Winston Churchill Book of Postcards
Thirty photographs bound in a handy postcard collection.
Oversized postcards measure 6½ x 4¾ in.
Published with the Imperial War Museums.
Winston Churchill (1874–1965) was commissioned into the Royal Cavalry in 1895 and went on to serve in various parts of the world. After leaving the Army in 1899, he went to South Africa as a war correspondent covering the Second Boer War, where he was captured and held prisoner. His subsequent escape brought him a level of attention that he leveraged to become a member of Parliament in 1900. He spent the next decade climbing the ranks of government, and at the outbreak of the First World War was serving as First Lord of the Admiralty. Following heavy criticism over the failed Dardanelles campaign, he resigned from government in 1915 and volunteered to serve as an Army officer on the Western Front. He returned to politics in 1917 as Minister of Munitions, ultimately becoming Chancellor of the Exchequer in 1924. After being unseated in 1929, he spent much of the next eleven years in the political wilderness, writing and making speeches.
As the threat from Germany grew grave during the 1930s, Churchill was a fierce and outspoken opponent of the policy of appeasement. When war broke out in 1939 he was immediately recalled to government as First Lord of the Admiralty—and when Neville Chamberlain finally bowed to pressure and resigned in 1940, Churchill became Britain’s prime minister. On that very day, Germany had invaded France, Belgium, the Netherlands and Luxembourg. Britain faced its supreme test. It is for his leadership through these fraught years of 1940 to 1941—through Dunkirk, the Battle of Britain and the Blitz—that Churchill is best remembered.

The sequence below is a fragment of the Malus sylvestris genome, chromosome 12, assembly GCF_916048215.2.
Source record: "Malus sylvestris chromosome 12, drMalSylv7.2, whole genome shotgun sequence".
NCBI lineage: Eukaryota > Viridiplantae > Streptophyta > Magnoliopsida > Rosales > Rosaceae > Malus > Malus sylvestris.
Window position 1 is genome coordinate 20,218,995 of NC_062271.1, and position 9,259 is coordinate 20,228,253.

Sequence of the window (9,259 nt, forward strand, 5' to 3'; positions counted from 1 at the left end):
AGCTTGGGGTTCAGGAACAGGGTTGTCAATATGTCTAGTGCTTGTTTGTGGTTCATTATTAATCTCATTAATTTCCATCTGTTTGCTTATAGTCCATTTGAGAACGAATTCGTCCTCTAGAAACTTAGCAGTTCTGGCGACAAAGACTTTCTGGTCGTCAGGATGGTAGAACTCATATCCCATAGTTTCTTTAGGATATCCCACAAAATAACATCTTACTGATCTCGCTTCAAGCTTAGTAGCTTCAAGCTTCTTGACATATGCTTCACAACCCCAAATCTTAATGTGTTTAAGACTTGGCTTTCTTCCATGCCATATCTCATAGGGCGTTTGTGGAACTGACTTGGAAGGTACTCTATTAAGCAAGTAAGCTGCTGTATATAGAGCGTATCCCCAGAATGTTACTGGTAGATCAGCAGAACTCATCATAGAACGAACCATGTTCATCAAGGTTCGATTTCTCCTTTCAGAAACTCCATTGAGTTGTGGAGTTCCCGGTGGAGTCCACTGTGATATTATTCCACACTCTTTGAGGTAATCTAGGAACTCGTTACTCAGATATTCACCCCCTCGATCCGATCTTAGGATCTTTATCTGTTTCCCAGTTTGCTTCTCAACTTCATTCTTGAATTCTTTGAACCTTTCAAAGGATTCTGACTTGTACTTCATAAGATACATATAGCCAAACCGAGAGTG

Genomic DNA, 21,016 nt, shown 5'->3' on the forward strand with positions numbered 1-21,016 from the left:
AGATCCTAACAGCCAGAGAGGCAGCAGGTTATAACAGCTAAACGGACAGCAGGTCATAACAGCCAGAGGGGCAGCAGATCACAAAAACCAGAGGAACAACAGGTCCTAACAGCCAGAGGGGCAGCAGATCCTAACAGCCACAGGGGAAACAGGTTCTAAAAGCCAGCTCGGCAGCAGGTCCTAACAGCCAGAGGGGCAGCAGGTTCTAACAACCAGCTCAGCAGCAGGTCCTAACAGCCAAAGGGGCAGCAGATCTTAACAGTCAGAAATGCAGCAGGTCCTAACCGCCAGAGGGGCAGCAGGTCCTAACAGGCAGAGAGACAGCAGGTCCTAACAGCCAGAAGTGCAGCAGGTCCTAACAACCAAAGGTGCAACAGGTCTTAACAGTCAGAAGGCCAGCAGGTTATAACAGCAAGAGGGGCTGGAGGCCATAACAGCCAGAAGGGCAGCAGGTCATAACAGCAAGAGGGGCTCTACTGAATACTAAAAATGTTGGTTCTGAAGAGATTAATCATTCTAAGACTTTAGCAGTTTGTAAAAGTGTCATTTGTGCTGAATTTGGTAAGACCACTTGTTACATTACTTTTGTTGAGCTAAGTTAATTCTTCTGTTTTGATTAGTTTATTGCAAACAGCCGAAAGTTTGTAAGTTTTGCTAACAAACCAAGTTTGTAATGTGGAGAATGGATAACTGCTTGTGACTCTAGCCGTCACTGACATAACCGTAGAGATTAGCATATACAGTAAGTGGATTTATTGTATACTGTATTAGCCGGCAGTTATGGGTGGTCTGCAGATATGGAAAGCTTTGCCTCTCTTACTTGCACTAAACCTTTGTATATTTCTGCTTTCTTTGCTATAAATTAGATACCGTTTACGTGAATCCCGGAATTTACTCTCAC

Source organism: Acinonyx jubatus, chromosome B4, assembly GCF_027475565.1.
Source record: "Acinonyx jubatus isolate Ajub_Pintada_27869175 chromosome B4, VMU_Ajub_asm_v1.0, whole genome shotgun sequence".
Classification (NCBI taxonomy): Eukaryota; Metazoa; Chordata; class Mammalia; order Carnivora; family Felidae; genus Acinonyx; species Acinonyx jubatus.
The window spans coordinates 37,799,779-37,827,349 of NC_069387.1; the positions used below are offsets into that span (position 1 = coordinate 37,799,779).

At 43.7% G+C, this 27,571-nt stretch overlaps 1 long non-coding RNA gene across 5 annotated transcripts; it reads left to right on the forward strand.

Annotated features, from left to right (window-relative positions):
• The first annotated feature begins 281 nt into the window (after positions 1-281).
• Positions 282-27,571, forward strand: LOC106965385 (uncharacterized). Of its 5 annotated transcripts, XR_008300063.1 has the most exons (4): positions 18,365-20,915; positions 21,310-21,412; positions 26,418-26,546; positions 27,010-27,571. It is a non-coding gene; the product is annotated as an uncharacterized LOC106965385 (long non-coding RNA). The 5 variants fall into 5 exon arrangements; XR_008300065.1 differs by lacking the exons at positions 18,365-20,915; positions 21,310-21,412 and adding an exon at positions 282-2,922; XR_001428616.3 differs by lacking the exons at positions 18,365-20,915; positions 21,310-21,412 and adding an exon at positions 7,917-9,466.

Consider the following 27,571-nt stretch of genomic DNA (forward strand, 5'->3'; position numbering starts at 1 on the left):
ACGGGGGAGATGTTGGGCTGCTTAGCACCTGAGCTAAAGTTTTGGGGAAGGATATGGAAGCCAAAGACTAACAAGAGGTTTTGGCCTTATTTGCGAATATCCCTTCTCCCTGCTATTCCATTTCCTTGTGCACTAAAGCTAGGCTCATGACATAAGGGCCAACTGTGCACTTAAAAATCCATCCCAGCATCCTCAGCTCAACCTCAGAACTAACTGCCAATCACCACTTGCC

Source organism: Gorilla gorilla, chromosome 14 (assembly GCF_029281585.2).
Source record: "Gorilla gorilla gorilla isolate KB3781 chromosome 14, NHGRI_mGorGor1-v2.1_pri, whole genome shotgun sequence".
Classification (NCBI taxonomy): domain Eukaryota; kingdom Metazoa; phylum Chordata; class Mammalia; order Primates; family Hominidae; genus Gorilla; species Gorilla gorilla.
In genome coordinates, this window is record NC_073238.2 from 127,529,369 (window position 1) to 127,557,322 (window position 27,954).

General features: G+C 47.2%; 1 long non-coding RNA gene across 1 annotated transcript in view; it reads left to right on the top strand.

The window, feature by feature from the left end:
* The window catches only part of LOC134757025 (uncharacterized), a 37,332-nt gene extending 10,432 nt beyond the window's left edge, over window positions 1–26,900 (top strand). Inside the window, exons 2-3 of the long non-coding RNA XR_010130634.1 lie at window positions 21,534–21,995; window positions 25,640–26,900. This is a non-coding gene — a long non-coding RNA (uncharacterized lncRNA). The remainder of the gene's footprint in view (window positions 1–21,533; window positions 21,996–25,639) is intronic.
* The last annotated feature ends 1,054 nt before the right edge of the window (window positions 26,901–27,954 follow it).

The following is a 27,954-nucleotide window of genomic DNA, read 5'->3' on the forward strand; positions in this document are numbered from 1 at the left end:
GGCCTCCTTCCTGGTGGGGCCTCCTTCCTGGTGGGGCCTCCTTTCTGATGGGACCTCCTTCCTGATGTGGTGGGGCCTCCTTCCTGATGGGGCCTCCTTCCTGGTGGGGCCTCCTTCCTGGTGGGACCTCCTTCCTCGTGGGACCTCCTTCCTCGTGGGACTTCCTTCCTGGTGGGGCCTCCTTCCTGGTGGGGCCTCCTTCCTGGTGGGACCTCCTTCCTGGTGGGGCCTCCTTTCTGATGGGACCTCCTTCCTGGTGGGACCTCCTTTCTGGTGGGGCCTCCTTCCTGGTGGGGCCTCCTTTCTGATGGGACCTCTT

In July 1945, with Nazi Germany defeated and Japan near to collapse, Churchill’s party lost a general election in a landslide victory for Labour. An electorate weary of war was looking ahead to a new Britain. Winston Churchill, the man who had done so much to secure eventual Allied victory was, once again, out of office.
Britain’s great Second World War leader still had a role to play in world politics, and his 1946 description of an ‘Iron Curtain’ descending across Europe proved to be characteristically prophetic. He was re-elected as prime minister in 1951, for his final stint in government, and was forced to resign in 1955 due to ill health. He died in 1965 and was given a full state funeral.
Pomegranate’s books of postcards contain up to thirty top-quality reproductions bound together in a handy, artful collection. Easy to remove and produced on heavy card stock, these stunning postcards are a delight to the sender and receiver. Postcards are oversized and may require additional postage.